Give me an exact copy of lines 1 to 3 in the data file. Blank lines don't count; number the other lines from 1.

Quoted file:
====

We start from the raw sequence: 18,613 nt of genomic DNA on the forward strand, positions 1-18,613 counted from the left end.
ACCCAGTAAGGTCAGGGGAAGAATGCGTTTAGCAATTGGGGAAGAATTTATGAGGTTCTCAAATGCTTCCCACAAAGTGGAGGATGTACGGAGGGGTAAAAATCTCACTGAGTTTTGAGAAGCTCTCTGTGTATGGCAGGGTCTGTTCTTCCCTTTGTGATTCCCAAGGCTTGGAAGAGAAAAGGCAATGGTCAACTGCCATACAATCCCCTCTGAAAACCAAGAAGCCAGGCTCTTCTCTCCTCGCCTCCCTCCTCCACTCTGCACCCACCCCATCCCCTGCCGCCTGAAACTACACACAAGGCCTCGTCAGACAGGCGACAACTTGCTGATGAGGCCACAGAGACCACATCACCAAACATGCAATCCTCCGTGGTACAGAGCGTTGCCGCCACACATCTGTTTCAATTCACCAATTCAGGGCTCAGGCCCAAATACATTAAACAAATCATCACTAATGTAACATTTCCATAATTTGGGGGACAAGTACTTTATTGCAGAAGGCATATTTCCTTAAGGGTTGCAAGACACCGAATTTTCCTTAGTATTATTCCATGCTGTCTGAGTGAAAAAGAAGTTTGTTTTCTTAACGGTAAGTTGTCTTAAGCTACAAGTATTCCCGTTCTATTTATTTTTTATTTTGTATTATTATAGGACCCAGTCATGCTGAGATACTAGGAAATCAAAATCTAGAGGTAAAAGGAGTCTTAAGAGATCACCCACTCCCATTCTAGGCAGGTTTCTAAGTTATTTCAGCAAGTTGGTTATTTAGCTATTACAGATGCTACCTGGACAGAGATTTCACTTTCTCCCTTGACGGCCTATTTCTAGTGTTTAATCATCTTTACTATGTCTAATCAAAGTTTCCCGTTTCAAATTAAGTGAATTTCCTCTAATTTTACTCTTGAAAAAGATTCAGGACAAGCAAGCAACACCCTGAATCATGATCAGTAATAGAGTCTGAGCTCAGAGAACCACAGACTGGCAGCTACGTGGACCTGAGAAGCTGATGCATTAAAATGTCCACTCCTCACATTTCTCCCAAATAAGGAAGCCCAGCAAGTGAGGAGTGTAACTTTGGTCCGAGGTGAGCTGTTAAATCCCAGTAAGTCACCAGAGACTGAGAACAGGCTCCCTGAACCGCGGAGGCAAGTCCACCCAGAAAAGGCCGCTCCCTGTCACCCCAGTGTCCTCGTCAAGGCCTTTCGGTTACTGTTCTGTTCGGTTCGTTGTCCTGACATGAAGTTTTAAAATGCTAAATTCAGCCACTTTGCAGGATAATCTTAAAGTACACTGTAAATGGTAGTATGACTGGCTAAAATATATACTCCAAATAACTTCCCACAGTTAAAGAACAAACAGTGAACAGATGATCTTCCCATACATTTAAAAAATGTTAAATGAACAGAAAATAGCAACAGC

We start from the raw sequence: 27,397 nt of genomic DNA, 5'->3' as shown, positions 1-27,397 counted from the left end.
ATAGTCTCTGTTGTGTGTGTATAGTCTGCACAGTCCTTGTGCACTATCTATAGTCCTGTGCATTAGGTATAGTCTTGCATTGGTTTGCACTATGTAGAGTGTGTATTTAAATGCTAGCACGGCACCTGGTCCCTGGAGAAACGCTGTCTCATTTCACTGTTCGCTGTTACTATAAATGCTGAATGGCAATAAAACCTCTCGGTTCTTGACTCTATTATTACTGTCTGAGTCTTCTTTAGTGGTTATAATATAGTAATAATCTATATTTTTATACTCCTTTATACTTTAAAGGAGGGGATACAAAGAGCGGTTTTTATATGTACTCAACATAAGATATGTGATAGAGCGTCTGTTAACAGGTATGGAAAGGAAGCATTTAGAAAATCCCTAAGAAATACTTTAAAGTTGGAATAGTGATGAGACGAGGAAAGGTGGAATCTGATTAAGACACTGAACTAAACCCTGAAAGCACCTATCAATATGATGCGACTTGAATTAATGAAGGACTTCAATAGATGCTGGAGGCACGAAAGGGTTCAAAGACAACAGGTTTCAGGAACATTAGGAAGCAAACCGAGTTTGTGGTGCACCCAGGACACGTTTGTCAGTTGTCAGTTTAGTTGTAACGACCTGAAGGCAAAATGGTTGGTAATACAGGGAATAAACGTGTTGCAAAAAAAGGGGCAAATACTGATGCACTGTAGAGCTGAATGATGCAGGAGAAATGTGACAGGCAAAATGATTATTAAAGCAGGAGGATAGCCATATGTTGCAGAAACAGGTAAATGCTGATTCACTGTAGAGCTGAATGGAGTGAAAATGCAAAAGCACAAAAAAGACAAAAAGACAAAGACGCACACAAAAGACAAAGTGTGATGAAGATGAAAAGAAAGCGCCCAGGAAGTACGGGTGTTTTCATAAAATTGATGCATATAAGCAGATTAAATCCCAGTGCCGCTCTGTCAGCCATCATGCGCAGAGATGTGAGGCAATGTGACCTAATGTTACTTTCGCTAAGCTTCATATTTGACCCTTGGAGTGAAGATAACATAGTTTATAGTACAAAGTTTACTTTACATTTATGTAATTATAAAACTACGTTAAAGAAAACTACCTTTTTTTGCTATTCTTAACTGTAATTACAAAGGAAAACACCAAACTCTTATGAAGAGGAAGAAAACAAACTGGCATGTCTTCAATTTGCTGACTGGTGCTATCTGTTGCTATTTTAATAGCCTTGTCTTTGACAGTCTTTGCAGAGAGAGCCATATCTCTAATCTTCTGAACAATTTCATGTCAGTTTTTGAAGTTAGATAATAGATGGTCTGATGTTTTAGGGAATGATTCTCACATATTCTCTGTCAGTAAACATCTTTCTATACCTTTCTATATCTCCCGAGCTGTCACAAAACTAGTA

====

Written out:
We start from the raw sequence: 18,613 nt of genomic DNA on the forward strand, positions 1-18,613 counted from the left end.
ACCCAGTAAGGTCAGGGGAAGAATGCGTTTAGCAATTGGGGAAGAATTTATGAGGTTCTCAAATGCTTCCCACAAAGTGGAGGATGTACGGAGGGGTAAAAATCTCACTGAGTTTTGAGAAGCTCTCTGTGTATGGCAGGGTCTGTTCTTCCCTTTGTGATTCCCAAGGCTTGGAAGAGAAAAGGCAATGGTCAACTGCCATACAATCCCCTCTGAAAACCAAGAAGCCAGGCTCTTCTCTCCTCGCCTCCCTCCTCCACTCTGCACCCACCCCATCCCCTGCCGCCTGAAACTACACACAAGGCCTCGTCAGACAGGCGACAACTTGCTGATGAGGCCACAGAGACCACATCACCAAACATGCAATCCTCCGTGGTACAGAGCGTTGCCGCCACACATCTGTTTCAATTCACCAATTCAGGGCTCAGGCCCAAATACATTAAACAAATCATCACTAATGTAACATTTCCATAATTTGGGGGACAAGTACTTTATTGCAGAAGGCATATTTCCTTAAGGGTTGCAAGACACCGAATTTTCCTTAGTATTATTCCATGCTGTCTGAGTGAAAAAGAAGTTTGTTTTCTTAACGGTAAGTTGTCTTAAGCTACAAGTATTCCCGTTCTATTTATTTTTTATTTTGTATTATTATAGGACCCAGTCATGCTGAGATACTAGGAAATCAAAATCTAGAGGTAAAAGGAGTCTTAAGAGATCACCCACTCCCATTCTAGGCAGGTTTCTAAGTTATTTCAGCAAGTTGGTTATTTAGCTATTACAGATGCTACCTGGACAGAGATTTCACTTTCTCCCTTGACGGCCTATTTCTAGTGTTTAATCATCTTTACTATGTCTAATCAAAGTTTCCCGTTTCAAATTAAGTGAATTTCCTCTAATTTTACTCTTGAAAAAGATTCAGGACAAGCAAGCAACACCCTGAATCATGATCAGTAATAGAGTCTGAGCTCAGAGAACCACAGACTGGCAGCTACGTGGACCTGAGAAGCTGATGCATTAAAATGTCCACTCCTCACATTTCTCCCAAATAAGGAAGCCCAGCAAGTGAGGAGTGTAACTTTGGTCCGAGGTGAGCTGTTAAATCCCAGTAAGTCACCAGAGACTGAGAACAGGCTCCCTGAACCGCGGAGGCAAGTCCACCCAGAAAAGGCCGCTCCCTGTCACCCCAGTGTCCTCGTCAAGGCCTTTCGGTTACTGTTCTGTTCGGTTCGTTGTCCTGACATGAAGTTTTAAAATGCTAAATTCAGCCACTTTGCAGGATAATCTTAAAGTACACTGTAAATGGTAGTATGACTGGCTAAAATATATACTCCAAATAACTTCCCACAGTTAAAGAACAAACAGTGAACAGATGATCTTCCCATACATTTAAAAAATGTTAAATGAACAGAAAATAGCAACAGC

We start from the raw sequence: 27,397 nt of genomic DNA, 5'->3' as shown, positions 1-27,397 counted from the left end.